How to invest in future leaders?

  • Identification: Chief human capital officers would organize a government-wide effort to establish criteria for high potential candidates. With the identification of common criteria, a framework for evaluation would be developed by chief learning officers. The evaluation framework would consist of common tools, processes, and templates to evaluate, nominate, and build an inventory of candidates to consider. The final selection of pipeline candidates would occur in a discussion among senior agency leadership (a small group who ensures confidentiality and maximum opportunity for healthy debate). The final product would be a targeted and manageable list of individuals that would become part of a high potential watch list. This exercise would be repeated once every two years to ensure the vitality of the process and identify additional future leaders. It would be critical to conduct a semi-annual review of progress.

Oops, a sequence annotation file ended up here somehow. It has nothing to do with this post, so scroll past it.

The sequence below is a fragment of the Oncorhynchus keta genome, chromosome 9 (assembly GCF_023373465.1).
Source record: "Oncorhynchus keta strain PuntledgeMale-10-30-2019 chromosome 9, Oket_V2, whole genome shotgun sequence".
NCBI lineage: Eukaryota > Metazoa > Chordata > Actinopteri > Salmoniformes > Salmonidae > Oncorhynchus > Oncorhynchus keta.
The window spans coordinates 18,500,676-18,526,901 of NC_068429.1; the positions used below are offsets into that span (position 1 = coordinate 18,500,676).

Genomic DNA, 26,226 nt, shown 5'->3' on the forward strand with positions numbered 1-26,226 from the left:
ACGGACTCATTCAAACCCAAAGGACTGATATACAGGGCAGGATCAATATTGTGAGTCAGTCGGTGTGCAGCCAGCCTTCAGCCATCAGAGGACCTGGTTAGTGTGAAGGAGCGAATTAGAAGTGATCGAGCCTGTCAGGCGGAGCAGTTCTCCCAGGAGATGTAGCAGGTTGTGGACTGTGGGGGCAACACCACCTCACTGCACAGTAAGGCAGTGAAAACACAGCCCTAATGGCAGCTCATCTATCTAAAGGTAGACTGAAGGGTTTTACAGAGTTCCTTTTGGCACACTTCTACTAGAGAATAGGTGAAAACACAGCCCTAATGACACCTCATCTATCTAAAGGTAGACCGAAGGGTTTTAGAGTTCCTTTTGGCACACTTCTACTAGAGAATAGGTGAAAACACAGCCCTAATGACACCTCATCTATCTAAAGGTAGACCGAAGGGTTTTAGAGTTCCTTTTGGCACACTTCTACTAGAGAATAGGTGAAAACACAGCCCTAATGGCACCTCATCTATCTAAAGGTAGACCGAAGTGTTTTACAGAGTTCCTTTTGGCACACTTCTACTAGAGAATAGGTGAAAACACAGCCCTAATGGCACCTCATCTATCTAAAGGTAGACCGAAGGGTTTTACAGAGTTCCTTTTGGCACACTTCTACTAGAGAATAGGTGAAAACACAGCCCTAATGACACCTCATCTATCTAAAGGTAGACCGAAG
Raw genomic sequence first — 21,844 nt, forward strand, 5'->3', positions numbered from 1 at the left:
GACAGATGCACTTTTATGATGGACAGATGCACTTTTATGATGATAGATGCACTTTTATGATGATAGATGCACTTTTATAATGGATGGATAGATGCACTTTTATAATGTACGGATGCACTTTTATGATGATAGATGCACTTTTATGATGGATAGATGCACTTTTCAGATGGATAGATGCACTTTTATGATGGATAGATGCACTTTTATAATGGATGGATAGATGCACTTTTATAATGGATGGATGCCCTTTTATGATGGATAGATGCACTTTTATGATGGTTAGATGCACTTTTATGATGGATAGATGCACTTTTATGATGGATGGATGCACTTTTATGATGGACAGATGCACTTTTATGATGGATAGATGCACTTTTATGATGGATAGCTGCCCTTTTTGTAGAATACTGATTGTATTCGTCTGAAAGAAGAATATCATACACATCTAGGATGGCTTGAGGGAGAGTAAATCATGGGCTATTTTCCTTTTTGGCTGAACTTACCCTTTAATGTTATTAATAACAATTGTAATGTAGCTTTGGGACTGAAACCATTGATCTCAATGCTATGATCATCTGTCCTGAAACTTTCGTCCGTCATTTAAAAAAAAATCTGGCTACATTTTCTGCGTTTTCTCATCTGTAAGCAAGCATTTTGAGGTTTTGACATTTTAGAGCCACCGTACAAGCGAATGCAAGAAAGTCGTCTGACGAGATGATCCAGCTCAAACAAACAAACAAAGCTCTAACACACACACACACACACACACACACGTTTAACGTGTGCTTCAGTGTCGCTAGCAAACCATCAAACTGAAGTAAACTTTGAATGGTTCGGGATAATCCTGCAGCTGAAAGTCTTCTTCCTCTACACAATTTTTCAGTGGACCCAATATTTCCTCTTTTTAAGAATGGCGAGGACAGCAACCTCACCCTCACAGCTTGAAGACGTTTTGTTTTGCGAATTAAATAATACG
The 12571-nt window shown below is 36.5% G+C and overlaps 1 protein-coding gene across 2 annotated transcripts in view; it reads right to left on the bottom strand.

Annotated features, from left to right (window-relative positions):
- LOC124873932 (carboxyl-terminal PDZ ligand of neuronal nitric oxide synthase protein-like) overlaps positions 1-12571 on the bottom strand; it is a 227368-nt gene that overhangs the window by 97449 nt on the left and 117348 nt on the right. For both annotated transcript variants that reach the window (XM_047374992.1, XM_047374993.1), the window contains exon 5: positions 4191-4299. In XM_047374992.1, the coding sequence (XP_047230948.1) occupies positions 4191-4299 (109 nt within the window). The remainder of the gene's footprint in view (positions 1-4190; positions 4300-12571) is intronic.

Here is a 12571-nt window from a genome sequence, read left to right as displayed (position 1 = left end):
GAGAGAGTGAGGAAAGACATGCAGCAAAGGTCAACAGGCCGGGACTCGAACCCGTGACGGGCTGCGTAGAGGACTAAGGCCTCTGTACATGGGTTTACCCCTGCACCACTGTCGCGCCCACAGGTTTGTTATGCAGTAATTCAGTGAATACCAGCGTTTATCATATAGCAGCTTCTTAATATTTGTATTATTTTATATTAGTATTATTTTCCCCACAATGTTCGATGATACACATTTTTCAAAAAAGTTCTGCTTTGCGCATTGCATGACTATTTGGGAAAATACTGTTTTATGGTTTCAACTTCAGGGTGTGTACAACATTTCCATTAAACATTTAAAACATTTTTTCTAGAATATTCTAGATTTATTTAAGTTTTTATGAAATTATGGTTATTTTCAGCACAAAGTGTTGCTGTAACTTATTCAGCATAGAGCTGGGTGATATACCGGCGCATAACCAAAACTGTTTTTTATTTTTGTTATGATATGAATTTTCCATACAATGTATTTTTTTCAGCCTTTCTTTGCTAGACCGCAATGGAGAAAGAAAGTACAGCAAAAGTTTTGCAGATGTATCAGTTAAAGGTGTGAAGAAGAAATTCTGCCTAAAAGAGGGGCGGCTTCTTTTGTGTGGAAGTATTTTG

• Development: Given the 70/20/10 approach to development, several low cost, highly effective techniques are available for investing in the development of high potential talent. For instance, experiential development can consist of job rotations: challenging assignments monitored by a mentor and assigned reading with follow-up discussion groups. Moreover, in the spirit of public service, participation with and contributions to community and civic organizations can focus on and improve teamwork and presentation skills. In addition, we should not forget about the core, basic, and critical leadership skills that can only be acquired in the classroom. It is critical for high potential future leaders to learn and work with a common leadership language. Because these individuals will likely rotate throughout government, they should use a common leadership language and framework to ensure consistency among agencies. It is also helpful to refer and relate back to a common framework when these future leaders meet as a group to discuss the current and future state of the government.